Liz Truss criticised by host as he claims ‘charity starts at home’
US House of Representatives Speaker Nancy Pelosi told Britain there could be no US-UK trade deal if the Government proceeds with plans to unilaterally scrap some of the rules governing trade with Northern Ireland. London warned the European Union this week it could axe post-Brexit regulations negotiated with Brussels, including border checks on some goods shipped from mainland Britain to Northern Ireland.
The Northern Ireland Protocol prevents the need for a hard border on the island of Ireland by moving border checks on British goods to the Irish Sea rather than along the frontier with Ireland, which is in the EU.
Ms Pelosi said in her statement: “If the United Kingdom chooses to undermine the Good Friday accords, the Congress cannot and will not support a bilateral free trade agreement.”
Lord Daniel Moylan tweeted in response: “Trade ‘deals’ add very little to mutual prosperity and a US/UK trade deal would be hellishly controversial domestically. We can relax in the face of any threats that the USA won’t give us one.”
His comment comes after Conor Burns, a Northern Ireland minister and Boris Johnson’s special Brexit envoy to the US, told The Telegraph: “We seek an ambitious [free trade agreement] with the US. But there can be no connection between that and doing the right thing for Northern Ireland. None.”
International Trade Secretary Anne-Marie Trevelyan (L) and US Trade Ambassador Katherine Tai
British and US trade officials are due to meet in Boston in June for a third round of talks on strengthening trade ties.
US Trade Representative Katherine Tai and International Trade Secretary Anne-Marie Trevelyan have agreed to work on an “ambitious roadmap” to digitise US-UK trade, support small and medium sized businesses, build resilience in critical supply chains and address the global trade impacts of Russia’s invasion of Ukraine.
London and Washington entered into formal negotiations over a bilateral trade deal under the former Trump administration.
However, President Joe Biden’s government shelved those talks to focus more on specific challenges such as labour rights, supply chains and the transition to a low-carbon economy.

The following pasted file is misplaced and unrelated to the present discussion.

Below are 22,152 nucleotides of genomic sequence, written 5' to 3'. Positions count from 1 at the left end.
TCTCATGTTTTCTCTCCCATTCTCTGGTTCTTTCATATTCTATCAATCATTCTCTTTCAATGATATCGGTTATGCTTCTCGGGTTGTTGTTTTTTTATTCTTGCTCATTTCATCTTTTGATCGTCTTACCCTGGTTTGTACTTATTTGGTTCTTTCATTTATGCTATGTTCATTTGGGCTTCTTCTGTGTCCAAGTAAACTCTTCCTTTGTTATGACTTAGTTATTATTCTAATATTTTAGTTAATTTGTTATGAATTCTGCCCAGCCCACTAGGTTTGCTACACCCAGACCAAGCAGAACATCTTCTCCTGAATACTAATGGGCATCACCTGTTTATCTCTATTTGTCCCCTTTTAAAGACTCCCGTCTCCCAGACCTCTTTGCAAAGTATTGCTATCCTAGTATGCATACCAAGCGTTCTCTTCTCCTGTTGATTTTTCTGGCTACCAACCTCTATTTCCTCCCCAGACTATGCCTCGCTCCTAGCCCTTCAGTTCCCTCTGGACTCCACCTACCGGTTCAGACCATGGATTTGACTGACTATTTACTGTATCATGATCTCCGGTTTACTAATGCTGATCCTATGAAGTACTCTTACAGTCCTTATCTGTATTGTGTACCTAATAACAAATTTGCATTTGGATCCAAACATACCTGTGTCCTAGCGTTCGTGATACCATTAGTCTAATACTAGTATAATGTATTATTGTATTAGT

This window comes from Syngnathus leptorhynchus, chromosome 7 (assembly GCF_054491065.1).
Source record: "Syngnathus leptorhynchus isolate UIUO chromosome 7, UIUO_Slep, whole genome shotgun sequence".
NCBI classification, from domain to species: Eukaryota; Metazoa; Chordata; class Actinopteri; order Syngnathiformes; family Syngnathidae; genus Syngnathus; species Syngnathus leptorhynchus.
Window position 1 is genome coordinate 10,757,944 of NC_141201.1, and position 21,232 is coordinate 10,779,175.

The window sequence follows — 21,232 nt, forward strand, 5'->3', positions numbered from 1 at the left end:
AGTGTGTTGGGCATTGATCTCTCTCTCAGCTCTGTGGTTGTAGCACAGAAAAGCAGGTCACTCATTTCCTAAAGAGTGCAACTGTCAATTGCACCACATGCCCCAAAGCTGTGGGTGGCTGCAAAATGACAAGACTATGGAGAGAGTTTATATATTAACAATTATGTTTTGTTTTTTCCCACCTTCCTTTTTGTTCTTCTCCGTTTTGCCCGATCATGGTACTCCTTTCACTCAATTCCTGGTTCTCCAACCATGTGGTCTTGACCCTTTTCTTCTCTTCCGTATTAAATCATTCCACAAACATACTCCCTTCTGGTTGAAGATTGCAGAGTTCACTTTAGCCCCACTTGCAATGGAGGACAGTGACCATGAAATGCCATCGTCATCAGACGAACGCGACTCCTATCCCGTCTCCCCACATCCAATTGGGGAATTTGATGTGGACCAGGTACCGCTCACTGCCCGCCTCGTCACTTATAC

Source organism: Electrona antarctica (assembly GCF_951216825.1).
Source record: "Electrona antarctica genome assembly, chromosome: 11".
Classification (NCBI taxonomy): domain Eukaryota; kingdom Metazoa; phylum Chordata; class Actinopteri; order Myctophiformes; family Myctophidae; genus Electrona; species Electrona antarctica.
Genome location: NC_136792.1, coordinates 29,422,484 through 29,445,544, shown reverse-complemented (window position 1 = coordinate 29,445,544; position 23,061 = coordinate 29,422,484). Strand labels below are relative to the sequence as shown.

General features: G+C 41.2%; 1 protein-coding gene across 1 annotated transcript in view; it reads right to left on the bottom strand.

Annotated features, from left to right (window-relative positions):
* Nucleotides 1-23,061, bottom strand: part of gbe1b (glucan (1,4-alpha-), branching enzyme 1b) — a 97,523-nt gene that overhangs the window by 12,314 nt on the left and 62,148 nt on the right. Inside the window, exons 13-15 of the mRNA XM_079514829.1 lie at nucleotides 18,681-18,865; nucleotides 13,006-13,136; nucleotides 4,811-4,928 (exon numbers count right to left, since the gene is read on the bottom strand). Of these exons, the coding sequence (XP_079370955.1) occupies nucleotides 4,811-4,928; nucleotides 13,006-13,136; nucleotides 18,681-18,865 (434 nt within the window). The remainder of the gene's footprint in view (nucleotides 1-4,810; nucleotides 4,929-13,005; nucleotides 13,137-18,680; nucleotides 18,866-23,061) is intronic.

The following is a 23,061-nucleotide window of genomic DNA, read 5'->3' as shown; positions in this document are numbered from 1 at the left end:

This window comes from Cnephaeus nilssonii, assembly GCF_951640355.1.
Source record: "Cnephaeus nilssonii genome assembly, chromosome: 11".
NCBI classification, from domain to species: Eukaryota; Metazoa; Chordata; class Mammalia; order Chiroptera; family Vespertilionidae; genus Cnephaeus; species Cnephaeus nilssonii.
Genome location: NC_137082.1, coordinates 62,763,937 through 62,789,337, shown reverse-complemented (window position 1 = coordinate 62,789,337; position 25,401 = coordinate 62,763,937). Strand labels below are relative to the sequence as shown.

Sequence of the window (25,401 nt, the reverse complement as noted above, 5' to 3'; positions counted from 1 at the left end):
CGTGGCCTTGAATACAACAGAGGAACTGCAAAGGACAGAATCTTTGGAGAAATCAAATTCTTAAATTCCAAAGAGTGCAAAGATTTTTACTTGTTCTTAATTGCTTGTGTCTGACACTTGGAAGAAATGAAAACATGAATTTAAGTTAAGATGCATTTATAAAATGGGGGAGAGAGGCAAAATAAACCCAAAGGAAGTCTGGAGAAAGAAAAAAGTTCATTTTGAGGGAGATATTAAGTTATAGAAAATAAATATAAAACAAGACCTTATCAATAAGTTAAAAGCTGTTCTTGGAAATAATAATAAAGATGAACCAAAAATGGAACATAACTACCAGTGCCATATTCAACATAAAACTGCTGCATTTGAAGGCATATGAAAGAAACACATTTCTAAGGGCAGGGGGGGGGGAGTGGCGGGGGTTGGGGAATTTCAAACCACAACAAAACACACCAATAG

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US President Joe Biden
Former US President Donald Trump
But Ms Tai appeared to pour cold water on the prospect of a Free Trade Agreement, telling a press conference in March that such a deal was a “very 20th century tool”.
Dr Peter Holmes, a fellow at the University of Sussex’s UK Trade Policy Observatory, told Express.co.uk in April: “The US is not very interested in free trade agreements.
“The British Government is not the natural partner of a Biden administration. Biden does not feel opening US markets to British exports is the top priority for trade policy.
“They are not interested in trade liberalisation.”
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A timeline of Brexit
Ms Pelosi’s intervention has sparked outrage among Brexit supporters.
Political and economics commentator Robert Kimbell said in a tweet: “The United Kingdom is a sovereign nation state comprising four nations and our country has a Single Market with a single currency, common language, and a single business culture.
“It is not a colony of the United States, which needs to butt out of our internal affairs.”
John Longworth, a former Tory MEP who chairs the Independent Business Network, in a tweet directed at Ms Pelosi, said: “The EU is undermining the Good Friday Agreement, not the UK.
“You are positioning the US as the enemy of the UK. Be careful what you wish for.”
DUP leader Sir Jeffrey Donaldson
Foreign Secretary Liz Truss is set to meet with top Democrat Richard Neal on Saturday to discuss the situation over Northern Ireland, which some say could spark a trade war between Britain and the EU.
The ongoing row over the protocol has created an impasse in efforts to form a devolved government administration in Belfast as the DUP refuses to join an executive unless its concerns are addressed.
Party leader Sir Jeffrey Donaldson has described Ms Pelosi’s interference as “entirely unhelpful”.
Mr Neal told The Guardian part of his job is to convince the UK not to breach the Brexit treaty.
He said: “They haven’t breached it yet. They’re talking about breaching it, so part of my job is to convince them not to breach it.
“My purpose is manifold, but we really want to reaffirm America’s unwavering commitment to the Good Friday Agreement and to remind everybody that on the eve of the 25th anniversary of the Good Friday Agreement, it has worked splendidly.
“I want to remind everybody in the UK, in Northern Ireland that it should not be treated as a cavalier achievement.”